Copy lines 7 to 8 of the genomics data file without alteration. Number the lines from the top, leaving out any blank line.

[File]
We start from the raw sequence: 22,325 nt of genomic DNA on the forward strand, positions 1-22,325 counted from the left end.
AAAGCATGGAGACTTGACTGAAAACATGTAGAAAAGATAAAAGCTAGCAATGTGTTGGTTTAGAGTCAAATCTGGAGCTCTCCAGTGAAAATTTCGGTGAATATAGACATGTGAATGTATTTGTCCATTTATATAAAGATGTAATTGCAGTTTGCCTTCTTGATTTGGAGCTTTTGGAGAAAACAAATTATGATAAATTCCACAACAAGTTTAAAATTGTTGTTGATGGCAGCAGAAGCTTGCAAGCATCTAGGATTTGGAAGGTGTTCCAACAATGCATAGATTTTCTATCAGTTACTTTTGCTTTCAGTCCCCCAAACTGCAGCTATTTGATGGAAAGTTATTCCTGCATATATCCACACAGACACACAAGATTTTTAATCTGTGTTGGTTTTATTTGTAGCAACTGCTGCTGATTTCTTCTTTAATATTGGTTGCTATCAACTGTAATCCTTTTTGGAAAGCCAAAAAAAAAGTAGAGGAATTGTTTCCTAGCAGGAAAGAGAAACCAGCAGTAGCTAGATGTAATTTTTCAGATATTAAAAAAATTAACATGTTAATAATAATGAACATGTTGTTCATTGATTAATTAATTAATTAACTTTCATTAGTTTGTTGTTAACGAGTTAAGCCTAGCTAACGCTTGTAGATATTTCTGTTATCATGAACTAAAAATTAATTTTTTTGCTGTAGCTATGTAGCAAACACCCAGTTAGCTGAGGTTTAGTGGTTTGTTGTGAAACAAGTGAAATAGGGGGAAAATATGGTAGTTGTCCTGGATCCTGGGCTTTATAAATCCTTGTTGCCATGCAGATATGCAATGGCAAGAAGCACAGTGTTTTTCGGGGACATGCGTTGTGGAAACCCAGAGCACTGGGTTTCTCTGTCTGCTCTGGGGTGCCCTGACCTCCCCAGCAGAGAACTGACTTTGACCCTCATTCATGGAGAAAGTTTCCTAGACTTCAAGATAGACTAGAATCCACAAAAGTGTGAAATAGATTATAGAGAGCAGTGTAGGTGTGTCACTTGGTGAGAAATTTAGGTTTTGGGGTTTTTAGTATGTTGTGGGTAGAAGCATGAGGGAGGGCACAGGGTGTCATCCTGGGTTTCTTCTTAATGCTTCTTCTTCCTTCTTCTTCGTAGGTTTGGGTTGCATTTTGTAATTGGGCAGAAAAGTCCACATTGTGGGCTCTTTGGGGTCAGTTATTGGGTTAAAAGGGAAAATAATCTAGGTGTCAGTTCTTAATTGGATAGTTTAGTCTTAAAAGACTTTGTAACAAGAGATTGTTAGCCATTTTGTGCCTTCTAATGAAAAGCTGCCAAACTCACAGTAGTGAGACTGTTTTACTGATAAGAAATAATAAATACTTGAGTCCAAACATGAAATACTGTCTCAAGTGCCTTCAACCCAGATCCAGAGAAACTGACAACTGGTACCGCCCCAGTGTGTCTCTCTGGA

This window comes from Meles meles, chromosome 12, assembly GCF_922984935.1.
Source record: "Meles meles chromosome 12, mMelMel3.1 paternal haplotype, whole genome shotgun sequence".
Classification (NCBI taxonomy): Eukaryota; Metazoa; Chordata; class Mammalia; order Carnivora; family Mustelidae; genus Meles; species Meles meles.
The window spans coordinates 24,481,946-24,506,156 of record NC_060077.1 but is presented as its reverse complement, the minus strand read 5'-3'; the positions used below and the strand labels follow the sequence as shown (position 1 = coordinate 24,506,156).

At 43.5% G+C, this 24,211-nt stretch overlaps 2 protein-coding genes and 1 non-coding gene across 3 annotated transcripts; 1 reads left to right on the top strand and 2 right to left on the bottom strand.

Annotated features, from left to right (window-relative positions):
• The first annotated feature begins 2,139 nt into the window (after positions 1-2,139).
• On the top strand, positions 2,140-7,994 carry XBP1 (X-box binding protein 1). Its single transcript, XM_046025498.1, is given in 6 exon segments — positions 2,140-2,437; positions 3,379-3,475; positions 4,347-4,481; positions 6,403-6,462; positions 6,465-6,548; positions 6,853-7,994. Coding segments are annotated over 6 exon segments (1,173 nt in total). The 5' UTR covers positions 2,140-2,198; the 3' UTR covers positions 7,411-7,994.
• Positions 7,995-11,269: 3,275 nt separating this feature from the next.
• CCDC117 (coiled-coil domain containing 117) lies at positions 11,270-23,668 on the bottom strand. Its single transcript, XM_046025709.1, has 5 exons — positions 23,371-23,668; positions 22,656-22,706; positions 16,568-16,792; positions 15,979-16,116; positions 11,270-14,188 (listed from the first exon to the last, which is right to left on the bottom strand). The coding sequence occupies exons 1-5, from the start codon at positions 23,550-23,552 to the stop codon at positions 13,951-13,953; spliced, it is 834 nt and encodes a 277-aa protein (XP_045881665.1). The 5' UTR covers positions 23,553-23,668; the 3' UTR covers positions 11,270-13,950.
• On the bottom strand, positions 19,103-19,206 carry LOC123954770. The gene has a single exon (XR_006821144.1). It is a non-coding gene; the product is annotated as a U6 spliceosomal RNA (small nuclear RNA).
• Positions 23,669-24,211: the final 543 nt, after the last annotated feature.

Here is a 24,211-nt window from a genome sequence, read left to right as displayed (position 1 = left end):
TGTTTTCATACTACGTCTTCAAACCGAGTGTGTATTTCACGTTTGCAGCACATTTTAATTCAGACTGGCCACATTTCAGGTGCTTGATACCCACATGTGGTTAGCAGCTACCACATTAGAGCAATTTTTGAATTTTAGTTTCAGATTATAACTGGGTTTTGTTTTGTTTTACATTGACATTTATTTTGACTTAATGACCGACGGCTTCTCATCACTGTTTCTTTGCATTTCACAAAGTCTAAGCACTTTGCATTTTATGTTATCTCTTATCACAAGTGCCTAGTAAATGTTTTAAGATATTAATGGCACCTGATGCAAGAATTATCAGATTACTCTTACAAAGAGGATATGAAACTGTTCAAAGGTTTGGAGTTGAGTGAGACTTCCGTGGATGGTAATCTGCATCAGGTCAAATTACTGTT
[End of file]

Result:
At 43.5% G+C, this 24,211-nt stretch overlaps 2 protein-coding genes and 1 non-coding gene across 3 annotated transcripts; 1 reads left to right on the top strand and 2 right to left on the bottom strand.

Annotated features, from left to right (window-relative positions):